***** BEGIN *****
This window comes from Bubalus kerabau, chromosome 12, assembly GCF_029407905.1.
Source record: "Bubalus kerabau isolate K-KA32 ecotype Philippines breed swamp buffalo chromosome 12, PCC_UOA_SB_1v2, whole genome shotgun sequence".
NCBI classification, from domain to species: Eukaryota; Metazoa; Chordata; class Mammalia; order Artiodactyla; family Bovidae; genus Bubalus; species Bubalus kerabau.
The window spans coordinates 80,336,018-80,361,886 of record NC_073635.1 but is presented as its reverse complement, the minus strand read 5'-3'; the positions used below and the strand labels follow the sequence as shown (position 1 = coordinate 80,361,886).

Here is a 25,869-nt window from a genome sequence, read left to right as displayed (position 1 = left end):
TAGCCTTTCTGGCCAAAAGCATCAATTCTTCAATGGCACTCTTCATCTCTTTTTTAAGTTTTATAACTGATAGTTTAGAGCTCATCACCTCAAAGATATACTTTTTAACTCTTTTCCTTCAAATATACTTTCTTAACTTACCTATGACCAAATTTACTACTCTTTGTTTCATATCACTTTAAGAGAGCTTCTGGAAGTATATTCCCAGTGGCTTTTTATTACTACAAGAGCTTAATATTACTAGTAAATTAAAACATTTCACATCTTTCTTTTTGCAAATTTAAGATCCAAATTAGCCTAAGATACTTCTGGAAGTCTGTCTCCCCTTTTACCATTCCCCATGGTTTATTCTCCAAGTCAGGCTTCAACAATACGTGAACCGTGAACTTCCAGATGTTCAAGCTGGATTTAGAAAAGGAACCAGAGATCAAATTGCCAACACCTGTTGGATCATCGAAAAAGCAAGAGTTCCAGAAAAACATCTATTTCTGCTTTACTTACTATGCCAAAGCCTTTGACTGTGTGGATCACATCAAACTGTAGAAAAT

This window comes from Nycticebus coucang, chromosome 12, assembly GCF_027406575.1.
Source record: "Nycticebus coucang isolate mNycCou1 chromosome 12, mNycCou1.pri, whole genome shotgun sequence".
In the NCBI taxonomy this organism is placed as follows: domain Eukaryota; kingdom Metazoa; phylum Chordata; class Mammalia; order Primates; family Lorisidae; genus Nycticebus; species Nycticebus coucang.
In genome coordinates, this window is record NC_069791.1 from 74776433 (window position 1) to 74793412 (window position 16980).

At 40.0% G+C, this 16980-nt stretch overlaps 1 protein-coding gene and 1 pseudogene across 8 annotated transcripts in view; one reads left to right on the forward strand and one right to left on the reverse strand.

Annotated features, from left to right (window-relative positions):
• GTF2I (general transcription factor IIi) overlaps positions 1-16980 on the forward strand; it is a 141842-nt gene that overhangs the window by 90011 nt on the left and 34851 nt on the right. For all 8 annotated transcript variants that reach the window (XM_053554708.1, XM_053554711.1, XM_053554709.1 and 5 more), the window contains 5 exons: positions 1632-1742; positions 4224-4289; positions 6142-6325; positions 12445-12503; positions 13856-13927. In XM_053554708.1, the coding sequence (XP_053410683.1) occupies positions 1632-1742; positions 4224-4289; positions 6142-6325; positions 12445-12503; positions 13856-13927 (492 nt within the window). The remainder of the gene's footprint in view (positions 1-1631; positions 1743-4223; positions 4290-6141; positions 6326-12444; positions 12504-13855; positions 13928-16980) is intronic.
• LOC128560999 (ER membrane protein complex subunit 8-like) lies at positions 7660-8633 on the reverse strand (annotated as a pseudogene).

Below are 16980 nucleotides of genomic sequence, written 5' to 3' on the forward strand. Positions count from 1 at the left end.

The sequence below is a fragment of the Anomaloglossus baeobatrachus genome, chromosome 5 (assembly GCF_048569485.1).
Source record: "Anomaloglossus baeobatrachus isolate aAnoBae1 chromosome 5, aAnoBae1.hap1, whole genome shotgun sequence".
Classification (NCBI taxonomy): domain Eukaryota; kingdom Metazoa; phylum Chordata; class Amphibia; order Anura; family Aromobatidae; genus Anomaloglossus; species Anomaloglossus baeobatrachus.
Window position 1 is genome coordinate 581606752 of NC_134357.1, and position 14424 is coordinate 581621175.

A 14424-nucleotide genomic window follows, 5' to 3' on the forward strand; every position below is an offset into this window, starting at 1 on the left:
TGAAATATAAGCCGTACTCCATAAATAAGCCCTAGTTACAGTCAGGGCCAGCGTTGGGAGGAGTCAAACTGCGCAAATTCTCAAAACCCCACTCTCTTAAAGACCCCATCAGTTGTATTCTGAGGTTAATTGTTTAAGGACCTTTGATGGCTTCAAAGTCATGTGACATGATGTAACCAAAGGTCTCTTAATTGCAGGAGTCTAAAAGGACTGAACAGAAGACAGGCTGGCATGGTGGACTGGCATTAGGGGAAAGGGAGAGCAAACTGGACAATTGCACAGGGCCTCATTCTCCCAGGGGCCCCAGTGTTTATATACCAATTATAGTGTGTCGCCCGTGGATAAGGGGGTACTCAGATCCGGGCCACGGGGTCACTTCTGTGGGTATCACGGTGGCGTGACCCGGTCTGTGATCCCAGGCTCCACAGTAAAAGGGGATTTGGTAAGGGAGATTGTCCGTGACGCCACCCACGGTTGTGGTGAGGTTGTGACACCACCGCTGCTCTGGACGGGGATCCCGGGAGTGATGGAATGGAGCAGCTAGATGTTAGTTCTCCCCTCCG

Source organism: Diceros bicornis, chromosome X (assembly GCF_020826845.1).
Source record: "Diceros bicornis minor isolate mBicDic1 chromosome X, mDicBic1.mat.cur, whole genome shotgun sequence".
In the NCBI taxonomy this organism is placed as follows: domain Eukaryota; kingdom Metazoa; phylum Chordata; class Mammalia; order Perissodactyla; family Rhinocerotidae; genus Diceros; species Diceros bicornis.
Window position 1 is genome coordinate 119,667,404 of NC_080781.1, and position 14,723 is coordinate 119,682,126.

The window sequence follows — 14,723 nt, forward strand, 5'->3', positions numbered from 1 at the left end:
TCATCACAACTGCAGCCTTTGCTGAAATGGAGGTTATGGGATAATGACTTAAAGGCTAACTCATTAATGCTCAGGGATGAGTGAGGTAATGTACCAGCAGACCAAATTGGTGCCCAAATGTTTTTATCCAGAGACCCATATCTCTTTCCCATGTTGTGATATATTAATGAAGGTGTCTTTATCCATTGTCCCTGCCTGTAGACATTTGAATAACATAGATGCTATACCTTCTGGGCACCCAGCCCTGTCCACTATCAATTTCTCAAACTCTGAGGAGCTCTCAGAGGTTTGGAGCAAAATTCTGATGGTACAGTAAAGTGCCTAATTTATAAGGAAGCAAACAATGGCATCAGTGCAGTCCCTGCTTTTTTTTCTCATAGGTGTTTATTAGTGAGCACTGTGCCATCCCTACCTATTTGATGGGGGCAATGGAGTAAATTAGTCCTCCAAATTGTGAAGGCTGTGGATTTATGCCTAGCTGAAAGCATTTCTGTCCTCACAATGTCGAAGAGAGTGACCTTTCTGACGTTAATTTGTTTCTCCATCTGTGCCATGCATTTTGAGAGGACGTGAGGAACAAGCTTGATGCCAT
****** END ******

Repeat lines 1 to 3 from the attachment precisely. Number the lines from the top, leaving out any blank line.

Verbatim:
This window comes from Bubalus kerabau, chromosome 12, assembly GCF_029407905.1.
Source record: "Bubalus kerabau isolate K-KA32 ecotype Philippines breed swamp buffalo chromosome 12, PCC_UOA_SB_1v2, whole genome shotgun sequence".
NCBI classification, from domain to species: Eukaryota; Metazoa; Chordata; class Mammalia; order Artiodactyla; family Bovidae; genus Bubalus; species Bubalus kerabau.